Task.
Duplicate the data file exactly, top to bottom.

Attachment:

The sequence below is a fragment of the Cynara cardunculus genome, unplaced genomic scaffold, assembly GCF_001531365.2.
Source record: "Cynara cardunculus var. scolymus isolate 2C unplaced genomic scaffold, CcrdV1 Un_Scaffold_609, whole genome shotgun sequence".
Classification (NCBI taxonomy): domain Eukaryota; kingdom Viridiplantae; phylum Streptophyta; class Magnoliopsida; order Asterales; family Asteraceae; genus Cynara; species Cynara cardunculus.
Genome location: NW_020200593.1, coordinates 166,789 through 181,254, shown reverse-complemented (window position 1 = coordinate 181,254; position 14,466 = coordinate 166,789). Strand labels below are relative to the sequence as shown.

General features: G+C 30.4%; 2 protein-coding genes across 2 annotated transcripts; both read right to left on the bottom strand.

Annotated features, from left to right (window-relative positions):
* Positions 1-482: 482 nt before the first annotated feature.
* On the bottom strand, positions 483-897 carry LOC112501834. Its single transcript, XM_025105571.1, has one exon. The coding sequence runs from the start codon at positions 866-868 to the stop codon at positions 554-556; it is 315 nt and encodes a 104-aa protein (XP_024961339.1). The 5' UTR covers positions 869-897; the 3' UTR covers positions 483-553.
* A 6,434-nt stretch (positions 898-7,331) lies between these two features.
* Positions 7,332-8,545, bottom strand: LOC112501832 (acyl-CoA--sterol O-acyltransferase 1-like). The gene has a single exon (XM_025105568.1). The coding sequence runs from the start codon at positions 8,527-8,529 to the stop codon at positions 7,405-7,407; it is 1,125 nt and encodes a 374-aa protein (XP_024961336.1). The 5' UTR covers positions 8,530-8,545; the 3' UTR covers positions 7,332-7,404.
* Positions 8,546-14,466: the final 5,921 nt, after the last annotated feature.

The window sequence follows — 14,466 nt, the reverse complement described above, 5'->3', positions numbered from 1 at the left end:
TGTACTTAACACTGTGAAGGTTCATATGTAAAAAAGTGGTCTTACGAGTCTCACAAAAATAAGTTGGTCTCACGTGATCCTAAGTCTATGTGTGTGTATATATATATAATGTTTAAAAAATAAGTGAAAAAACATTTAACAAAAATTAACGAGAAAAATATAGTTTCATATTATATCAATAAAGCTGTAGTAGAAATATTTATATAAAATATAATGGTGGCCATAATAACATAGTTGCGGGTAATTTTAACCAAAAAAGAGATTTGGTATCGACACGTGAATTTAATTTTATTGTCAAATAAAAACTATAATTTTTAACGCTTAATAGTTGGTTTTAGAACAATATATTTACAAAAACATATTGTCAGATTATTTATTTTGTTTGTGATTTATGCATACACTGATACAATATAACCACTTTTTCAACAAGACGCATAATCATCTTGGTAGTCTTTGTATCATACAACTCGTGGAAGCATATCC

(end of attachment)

The sequence below is a fragment of the Cynara cardunculus genome, unplaced genomic scaffold, assembly GCF_001531365.2.
Source record: "Cynara cardunculus var. scolymus isolate 2C unplaced genomic scaffold, CcrdV1 Un_Scaffold_609, whole genome shotgun sequence".
Classification (NCBI taxonomy): domain Eukaryota; kingdom Viridiplantae; phylum Streptophyta; class Magnoliopsida; order Asterales; family Asteraceae; genus Cynara; species Cynara cardunculus.
Genome location: NW_020200593.1, coordinates 166,789 through 181,254, shown reverse-complemented (window position 1 = coordinate 181,254; position 14,466 = coordinate 166,789). Strand labels below are relative to the sequence as shown.

General features: G+C 30.4%; 2 protein-coding genes across 2 annotated transcripts; both read right to left on the bottom strand.

Annotated features, from left to right (window-relative positions):
* Positions 1-482: 482 nt before the first annotated feature.
* On the bottom strand, positions 483-897 carry LOC112501834. Its single transcript, XM_025105571.1, has one exon. The coding sequence runs from the start codon at positions 866-868 to the stop codon at positions 554-556; it is 315 nt and encodes a 104-aa protein (XP_024961339.1). The 5' UTR covers positions 869-897; the 3' UTR covers positions 483-553.
* A 6,434-nt stretch (positions 898-7,331) lies between these two features.
* Positions 7,332-8,545, bottom strand: LOC112501832 (acyl-CoA--sterol O-acyltransferase 1-like). The gene has a single exon (XM_025105568.1). The coding sequence runs from the start codon at positions 8,527-8,529 to the stop codon at positions 7,405-7,407; it is 1,125 nt and encodes a 374-aa protein (XP_024961336.1). The 5' UTR covers positions 8,530-8,545; the 3' UTR covers positions 7,332-7,404.
* Positions 8,546-14,466: the final 5,921 nt, after the last annotated feature.

The window sequence follows — 14,466 nt, the reverse complement described above, 5'->3', positions numbered from 1 at the left end:
TGTACTTAACACTGTGAAGGTTCATATGTAAAAAAGTGGTCTTACGAGTCTCACAAAAATAAGTTGGTCTCACGTGATCCTAAGTCTATGTGTGTGTATATATATATAATGTTTAAAAAATAAGTGAAAAAACATTTAACAAAAATTAACGAGAAAAATATAGTTTCATATTATATCAATAAAGCTGTAGTAGAAATATTTATATAAAATATAATGGTGGCCATAATAACATAGTTGCGGGTAATTTTAACCAAAAAAGAGATTTGGTATCGACACGTGAATTTAATTTTATTGTCAAATAAAAACTATAATTTTTAACGCTTAATAGTTGGTTTTAGAACAATATATTTACAAAAACATATTGTCAGATTATTTATTTTGTTTGTGATTTATGCATACACTGATACAATATAACCACTTTTTCAACAAGACGCATAATCATCTTGGTAGTCTTTGTATCATACAACTCGTGGAAGCATATCC